Elephant Hardneck Garlic


Availability: Out of Stock

Ships approximately September 27, 2019.

As the name implies, the 4'–5' tall plants produce gigantic, softball-sized bulbs, containing 1–6, monstrous, tan cloves that are superb when roasted. Elephant garlic is more closely related to leeks, thus, the cloves have a mild, leek-like flavor. It also produces an edible scape. Prepare with vegetables or garlic-mashed potatoes for a hint of garlic/leek flavor.

Due to state restrictions, we cannot ship garlic to Idaho, Hawaii and the following counties in Washington—Adams, Benton, Franklin, Grant and Klickitat (including cities such as Othello, Pasco, Moses Lake, Kennewick and Richland). Please do not order garlic if you live in one of these locations.

$6.50 1 Bulb
Out of Stock

Botanical Name: Allium ampeloprasum var. ampeloprasum

Family: Alliaceae (formerly Liliaceae) Allium or Onion family, includes onions, garlic, chives, shallots, and leeks.

Native: Southern Europe to western Asia

Type: Elephant

Exposure: Full sun to part shade.

When to Sow Outside: Garlic is planted in fall for harvest 7 to 9 months later (midsummer). In areas with cold winters, sow individual cloves from mid-September to mid-November. Garlic is frost-hardy, but ideally should be planted 4 to 6 weeks before the first hard freeze to give the bulbs time to establish roots. In areas with mild winters, garlic can be planted until January.

When to Start Inside: Not recommended if you want to grow bulbs. If you don't get your garlic in the ground, the cloves can be planted indoors any time of year for the green tops that make tasty garlic-flavored raw greens or stir-fry ingredients.

Seed Depth: Cover cloves with 2 inches of soil

Seed Spacing: 8"–10"

Row Spacing: 12"–18"

Thinning: Not necessary

Special Instructions: After planting, apply 2"–4" of mulch (e.g., straw, untreated grass clippings, shredded leaves) to maintain moisture, insulate the cloves through the winter, and help prevent frost from heaving cloves to the surface. Loosen mulch in spring to allow shoots to push through thick or compacted mulch. In very cold climates, remove mulch after the last hard freeze to allow soil to warm. Reapply mulch after shoots emerge.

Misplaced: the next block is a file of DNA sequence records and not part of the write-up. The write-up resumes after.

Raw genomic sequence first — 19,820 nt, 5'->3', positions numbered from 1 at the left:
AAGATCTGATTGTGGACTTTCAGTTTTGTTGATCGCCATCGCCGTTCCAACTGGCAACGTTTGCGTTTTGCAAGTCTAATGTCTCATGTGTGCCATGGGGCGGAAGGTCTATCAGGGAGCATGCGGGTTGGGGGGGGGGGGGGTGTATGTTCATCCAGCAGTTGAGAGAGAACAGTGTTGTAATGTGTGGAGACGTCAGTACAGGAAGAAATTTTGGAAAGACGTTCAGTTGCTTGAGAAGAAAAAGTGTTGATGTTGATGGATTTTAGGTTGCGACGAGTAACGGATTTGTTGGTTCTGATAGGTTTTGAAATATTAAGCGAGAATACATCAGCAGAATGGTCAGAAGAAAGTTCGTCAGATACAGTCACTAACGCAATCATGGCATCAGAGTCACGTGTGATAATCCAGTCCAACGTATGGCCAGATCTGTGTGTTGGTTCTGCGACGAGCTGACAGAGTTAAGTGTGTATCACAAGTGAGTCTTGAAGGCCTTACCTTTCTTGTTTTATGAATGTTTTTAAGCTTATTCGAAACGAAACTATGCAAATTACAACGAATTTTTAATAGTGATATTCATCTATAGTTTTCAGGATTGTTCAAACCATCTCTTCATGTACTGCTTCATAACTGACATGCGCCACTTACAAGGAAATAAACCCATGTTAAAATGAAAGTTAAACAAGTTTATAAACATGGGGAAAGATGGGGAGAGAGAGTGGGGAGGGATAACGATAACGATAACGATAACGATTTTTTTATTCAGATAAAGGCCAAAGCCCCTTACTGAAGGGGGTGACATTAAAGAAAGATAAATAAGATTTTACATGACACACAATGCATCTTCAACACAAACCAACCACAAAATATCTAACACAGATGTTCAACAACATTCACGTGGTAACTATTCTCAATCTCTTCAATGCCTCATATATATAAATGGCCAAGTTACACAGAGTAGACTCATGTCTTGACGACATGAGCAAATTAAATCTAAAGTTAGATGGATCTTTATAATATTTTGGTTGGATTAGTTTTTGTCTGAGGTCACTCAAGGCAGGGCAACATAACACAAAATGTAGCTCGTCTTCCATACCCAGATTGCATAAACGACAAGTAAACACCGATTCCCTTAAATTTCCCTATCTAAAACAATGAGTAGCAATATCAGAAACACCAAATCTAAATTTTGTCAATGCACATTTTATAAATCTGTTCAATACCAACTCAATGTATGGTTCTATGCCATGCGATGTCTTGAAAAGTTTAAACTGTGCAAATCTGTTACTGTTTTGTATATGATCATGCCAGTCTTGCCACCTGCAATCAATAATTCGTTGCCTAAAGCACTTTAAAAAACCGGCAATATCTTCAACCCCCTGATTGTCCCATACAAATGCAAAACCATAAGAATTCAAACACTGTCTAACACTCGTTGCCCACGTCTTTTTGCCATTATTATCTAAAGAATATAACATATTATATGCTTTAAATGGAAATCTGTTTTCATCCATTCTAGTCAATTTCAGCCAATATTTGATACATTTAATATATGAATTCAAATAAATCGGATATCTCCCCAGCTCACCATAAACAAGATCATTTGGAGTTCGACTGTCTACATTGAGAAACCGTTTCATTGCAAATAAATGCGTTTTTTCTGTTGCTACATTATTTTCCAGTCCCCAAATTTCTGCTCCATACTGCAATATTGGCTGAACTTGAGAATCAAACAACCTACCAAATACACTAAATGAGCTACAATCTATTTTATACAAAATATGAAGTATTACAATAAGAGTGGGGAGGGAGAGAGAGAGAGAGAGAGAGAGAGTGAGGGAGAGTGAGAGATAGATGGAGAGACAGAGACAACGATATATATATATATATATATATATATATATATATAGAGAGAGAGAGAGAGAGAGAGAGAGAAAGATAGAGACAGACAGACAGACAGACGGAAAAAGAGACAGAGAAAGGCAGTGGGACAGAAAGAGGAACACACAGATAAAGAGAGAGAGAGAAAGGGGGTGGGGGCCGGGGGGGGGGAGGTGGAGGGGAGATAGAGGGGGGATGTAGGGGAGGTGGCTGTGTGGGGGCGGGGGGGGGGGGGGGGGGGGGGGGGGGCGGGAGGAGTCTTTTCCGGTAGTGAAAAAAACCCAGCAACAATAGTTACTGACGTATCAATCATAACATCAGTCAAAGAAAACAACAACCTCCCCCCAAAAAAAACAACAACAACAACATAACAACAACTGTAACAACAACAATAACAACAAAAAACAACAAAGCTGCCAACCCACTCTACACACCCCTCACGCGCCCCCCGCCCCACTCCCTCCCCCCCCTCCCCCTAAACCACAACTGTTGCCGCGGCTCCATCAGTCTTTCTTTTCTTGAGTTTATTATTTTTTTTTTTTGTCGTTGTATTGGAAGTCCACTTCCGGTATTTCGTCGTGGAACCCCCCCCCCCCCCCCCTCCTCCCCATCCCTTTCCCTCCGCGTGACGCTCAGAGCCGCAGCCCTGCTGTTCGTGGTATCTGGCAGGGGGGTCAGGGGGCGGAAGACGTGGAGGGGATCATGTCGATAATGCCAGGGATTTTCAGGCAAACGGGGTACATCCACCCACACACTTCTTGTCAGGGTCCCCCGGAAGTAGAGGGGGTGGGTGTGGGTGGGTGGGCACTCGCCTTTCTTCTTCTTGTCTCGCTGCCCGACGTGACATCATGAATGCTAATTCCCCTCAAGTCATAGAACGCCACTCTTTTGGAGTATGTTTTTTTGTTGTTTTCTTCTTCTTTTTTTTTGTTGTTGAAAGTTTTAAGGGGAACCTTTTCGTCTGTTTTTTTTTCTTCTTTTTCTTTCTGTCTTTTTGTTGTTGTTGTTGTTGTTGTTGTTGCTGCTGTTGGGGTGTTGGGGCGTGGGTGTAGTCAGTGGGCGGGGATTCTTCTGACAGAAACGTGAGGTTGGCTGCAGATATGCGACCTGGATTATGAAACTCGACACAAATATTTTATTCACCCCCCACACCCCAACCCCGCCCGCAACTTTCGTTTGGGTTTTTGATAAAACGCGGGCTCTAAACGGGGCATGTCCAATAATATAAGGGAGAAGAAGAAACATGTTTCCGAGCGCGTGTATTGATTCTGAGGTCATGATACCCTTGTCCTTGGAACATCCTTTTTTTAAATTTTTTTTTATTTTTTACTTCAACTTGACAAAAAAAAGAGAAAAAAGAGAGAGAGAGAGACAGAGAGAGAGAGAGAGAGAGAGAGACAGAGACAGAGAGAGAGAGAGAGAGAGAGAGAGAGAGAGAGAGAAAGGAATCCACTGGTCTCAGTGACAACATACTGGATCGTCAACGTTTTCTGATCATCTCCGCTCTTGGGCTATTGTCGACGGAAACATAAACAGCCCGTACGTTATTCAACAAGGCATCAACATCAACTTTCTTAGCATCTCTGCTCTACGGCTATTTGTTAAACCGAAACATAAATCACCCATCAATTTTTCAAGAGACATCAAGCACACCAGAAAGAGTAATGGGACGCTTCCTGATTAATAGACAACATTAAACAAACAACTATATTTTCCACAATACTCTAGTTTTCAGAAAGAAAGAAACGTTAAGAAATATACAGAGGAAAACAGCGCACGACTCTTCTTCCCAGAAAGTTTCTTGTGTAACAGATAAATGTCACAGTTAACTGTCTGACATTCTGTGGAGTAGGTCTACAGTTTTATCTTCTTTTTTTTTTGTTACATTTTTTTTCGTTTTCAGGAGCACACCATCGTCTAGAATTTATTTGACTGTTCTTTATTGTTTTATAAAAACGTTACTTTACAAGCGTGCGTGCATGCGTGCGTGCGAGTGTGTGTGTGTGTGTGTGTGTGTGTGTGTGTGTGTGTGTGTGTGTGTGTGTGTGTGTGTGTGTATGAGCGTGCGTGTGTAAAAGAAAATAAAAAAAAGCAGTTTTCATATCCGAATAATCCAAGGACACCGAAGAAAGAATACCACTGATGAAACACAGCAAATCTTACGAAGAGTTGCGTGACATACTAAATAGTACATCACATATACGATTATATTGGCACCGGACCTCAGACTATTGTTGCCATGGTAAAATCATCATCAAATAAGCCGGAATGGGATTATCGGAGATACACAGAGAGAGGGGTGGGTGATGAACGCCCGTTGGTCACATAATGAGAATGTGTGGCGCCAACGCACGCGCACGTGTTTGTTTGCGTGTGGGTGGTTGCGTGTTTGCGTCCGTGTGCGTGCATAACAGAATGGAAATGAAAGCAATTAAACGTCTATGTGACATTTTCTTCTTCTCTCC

Remove weeds regularly to reduce competition for water and nutrients. In spring, hardneck garlic will produce a tall stem with a curlicue at the top and a swollen flower bud at the end. This flower stalk, called a scape, should be removed to keep the plant's energy focused on bulb growth and to keep bulbs tight. Scapes can be eaten and have a mild garlic flavor.

Special Care: Plant cloves with the root end down and the pointed side up. For more information, see Garlic: Planting and Growing Guide but note the wider spacing on this large variety.

Harvesting: Elephant garlic bulbs are ready to harvest when the tops are approximately 40% yellow or brown, or start to fall over. This is typically in late July and August. If the season is wet or plants are overwatered they may not show signs of browning. In this case, dig a bulb to see if it has 4 layers of skins or less which means it is ready to harvest. Do not leave bulbs in the ground too long or the skins will decay, reducing storage life. To harvest, lift the bulbs gently with a digging fork, (flat tines) or a shovel, digging widely to avoid cutting into them. Gently brush off any loose soil and remove any damaged cloves along with the attached roots and shoots. Lay the whole plant in a warm, airy location out of direct sun and protected from rain. For more information, see Garlic: Harvesting, Curing and Storage